Federal inmates were killing themselves at escalating rates when President Donald Trump's administration dropped 5,156 officer and staff positions through a hiring freeze and budget cuts -- a downsizing of 14%.
The suicide rate continued to rise as staffing vacancies increased and as permanent cuts were made in 2018, with more than two dozen inmates taking their lives as prison workers and leaders failed to curb the growing problem.
Suicides like that of Jeffrey Epstein, who hanged himself while alone in a federal detention center in August after being arrested in a sex-abuse case, are predictable given conditions in the 122 federal detention centers, said Sen. Dick Durbin of Illinois, the Senate's second-highest-ranking Democrat.
"I have repeatedly tried to sound the alarm about these ongoing threats to the safety and security of our Federal prison system, only to be ignored by this Administration," Durbin said in a statement to The Washington Post. "It is unacceptable that it took the suicide of a notorious inmate to force the Trump Department of Justice to finally pay attention."
Federal Bureau of Prisons officials said they eliminated officer and staff positions in an effort to "rightsize" the bureau as changes to sentencing guidelines and other factors have led to a decline in the number of inmates.
Suicide rates increased from 8.1 per 100,000 federal inmates in fiscal 2016 to 14.7 per 100,000 inmates in fiscal 2018. Sixty-six inmates took their lives during that time.
Durbin, Democratic members of Congress and prison workers say federal prisons are understaffed. This emboldens prisoners, they say, causing them to break more rules and landing them in special housing and solitary confinement at increasing rates. The isolation for inmates causes mental health issues to spike and sometimes means no cellmates are present to stop or warn about the suicides.
Federal correctional officers have expressed frustration. For the past two years, they have warned that understaffing is forcing officers to routinely work 16-hour shifts, and because that is not enough to staff the prisons, the bureau's secretaries, janitors and electricians are now doing regular patrols.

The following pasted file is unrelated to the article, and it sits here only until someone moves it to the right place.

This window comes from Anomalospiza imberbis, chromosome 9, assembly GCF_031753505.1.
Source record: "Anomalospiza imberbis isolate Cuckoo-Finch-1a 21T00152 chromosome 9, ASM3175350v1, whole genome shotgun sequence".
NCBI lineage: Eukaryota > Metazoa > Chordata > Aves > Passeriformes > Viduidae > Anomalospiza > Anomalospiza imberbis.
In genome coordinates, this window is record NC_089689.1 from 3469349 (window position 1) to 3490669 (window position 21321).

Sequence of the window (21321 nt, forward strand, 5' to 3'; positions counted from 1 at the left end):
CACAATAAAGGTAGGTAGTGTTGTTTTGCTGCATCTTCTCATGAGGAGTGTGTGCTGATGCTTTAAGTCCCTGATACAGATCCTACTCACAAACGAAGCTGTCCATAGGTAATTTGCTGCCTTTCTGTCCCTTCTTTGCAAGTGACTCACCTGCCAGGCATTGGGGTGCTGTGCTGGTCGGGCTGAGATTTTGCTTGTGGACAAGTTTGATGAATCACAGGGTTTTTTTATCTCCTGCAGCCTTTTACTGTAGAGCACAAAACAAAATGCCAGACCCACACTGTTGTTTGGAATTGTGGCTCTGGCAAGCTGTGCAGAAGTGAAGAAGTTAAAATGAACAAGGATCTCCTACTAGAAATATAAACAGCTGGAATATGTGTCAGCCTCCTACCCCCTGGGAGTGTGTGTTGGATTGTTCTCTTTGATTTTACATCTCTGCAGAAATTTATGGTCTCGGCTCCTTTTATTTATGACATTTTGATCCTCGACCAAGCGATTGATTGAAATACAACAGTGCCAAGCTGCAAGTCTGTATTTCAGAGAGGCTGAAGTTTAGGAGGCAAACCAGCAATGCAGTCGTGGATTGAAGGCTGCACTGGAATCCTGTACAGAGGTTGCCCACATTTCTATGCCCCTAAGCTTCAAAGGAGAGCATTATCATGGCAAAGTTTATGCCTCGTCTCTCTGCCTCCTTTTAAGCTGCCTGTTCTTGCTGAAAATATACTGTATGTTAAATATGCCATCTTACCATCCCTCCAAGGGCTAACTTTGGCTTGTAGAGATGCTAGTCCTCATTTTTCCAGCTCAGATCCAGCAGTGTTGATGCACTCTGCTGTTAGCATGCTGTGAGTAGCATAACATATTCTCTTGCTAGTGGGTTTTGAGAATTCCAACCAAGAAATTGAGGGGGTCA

Even with the lower staffing levels that were set in 2017, the bureau has 1,652 correctional officer vacancies.
Brandon Sample, a former prisoner turned prisoners' lawyer, said understaffing is not the only problem. Even with the current staff, Sample said, the correctional officers frequently skip the walks they are supposed to make through the wards to check on prisoners. He advocates outfitting officers with body cameras to keep tabs on them.
"They are acting like this thing with Epstein, with guards not making their rounds, and falsifying documents to cover it up, that this is somehow unusual," Sample said. "This happens all the time. They just don't do it. They sit in their offices and don't come out."
Epstein was supposed to be checked every 30 minutes but was not. Also, at least eight workers knew that strict instructions had been given not to leave Epstein alone in his cell, yet the order was apparently ignored in the 24 hours leading up to his death, The Post reported.
The Justice Department is investigating whether officers skipped patrols and said it is working to address problems with understaffing.
"Hiring additional correctional officers is a top priority for both the Attorney General and the Director and they are working closely together on this issue," the department said in a statement.
Information for this article was contributed by Julie Tate of The Washington Post.
A Section on 09/01/2019